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BLACK HISTORY MONTH: In thanks for Portland’s Black churches

Posted by | Catholic Charities Communications

In the history of Portland’s struggle for civil rights, the church communities of Black citizens wielded the Gospels powerfully and skillfully. They worked peacefully to provide a great promise, hope and future for their communities.

We who live here now owe a debt of gratitude to congregations like the one at Vancouver Avenue First Baptist Church in North Portland. Without them, our city would be less just, less turned toward human dignity. Vancouver Avenue First Baptist has its roots in 1944 in a federal wartime housing project for ship builders in Vancouver, Washington. In April 1945, Rev. O.B. Williams was ordained as minister of the congregation. He served the church from 1945 until his death in 1993, overseeing its name changes and early moves until it found a home on Portland’s Vancouver Avenue in the Albina District.

The vibrant neighborhood boasted families, businesses and the arts. The church was a community hub that developed support groups and social service programs to meet the needs of the growing neighborhood.

In 1951, the congregation purchased a massive unused church nearby. The new building’s big shoulders were a sign of the church’s role in the community. With the largest congregation at a Black church in the Pacific Northwest, Vancouver Avenue First Baptist played an outsized role in the 1950s and 1960s as Black Portlanders began to take on unfair housing and hiring.

One of the reasons the community was concentrated in Albina is that notorious redlining practices prevented Black families from buying homes in other parts of the city.

In addition to promoting civil rights, the church championed education, fair housing practices, community healthcare, social welfare, voter registration and employment opportunities. It supported and hosted public rallies and town hall meetings and was a meeting space and collaborator with organizations such as the Urban League of Portland.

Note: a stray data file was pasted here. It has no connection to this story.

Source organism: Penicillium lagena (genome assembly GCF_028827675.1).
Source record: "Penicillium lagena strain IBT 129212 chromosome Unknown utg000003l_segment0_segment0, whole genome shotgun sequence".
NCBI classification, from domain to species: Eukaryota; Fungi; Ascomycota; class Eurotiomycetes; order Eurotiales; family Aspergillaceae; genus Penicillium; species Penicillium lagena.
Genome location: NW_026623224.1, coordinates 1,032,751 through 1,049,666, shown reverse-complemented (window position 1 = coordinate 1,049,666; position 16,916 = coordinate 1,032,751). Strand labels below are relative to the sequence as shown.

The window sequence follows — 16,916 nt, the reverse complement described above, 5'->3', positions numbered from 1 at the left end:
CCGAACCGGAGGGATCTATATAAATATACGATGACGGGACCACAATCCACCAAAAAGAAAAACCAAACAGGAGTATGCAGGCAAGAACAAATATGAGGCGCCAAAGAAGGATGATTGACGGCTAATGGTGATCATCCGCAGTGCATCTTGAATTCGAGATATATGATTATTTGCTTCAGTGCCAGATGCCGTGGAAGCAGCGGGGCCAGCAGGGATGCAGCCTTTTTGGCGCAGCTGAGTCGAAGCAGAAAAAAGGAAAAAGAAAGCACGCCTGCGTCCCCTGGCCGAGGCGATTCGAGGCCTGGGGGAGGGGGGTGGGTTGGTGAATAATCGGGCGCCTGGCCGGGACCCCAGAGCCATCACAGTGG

Rev. O.B. Williams and his congregation pose at his 30-year anniversary party, 1975.

The church’s people took a strong position on civil rights and invited national leaders to speak. The Rev. Martin Luther King Jr. gave a sermon at the church in 1961; John Lewis, national chairman of the Student Non-violent Coordinating Committee, spoke there in 1963; and Roy Wilkins, executive director of the NAACP, spoke in 1964.

More than 1,500 people, including state officials, attended the memorial for Rev. King at the church in 1968.

The church continues to be a significant place for worship, community gatherings, and social activism. It maintains a scholarship fund for North Portland students.

Churches like Vancouver Avenue First Baptist eventually formed groups to achieve great things.

The Vancouver Avenue First Baptist Church choir poses in the 1950s.

(Photos courtesy Oregon Historical Society)

In the 1980s, the Portland Organizing Project addressed derelict properties which had become home to dangerous activities in some parts of North and Northeast Portland. With Black Catholics from churches like Immaculate Heart and St. Andrew joining in, the P.O.P. would go on to address high housing costs and low wage levels, the gruesome vice that has so long trapped Oregon families.

Persistent yet always rife with dignity, powerful and nonviolent, the people stand as a model of how to achieve real, lasting social change.

Obviously, this work of the Black churches is not complete. We at Catholic Charities have similar goals when it comes to housing and helping people earn enough for a dignified way of life. We are grateful that the Black churches paved the way and we are dedicated to following their example. Together we can accomplish great things.

Rev. Martin Luther King, Jr., visits Vancouver Avenue First Baptist Church in Portland in 1961.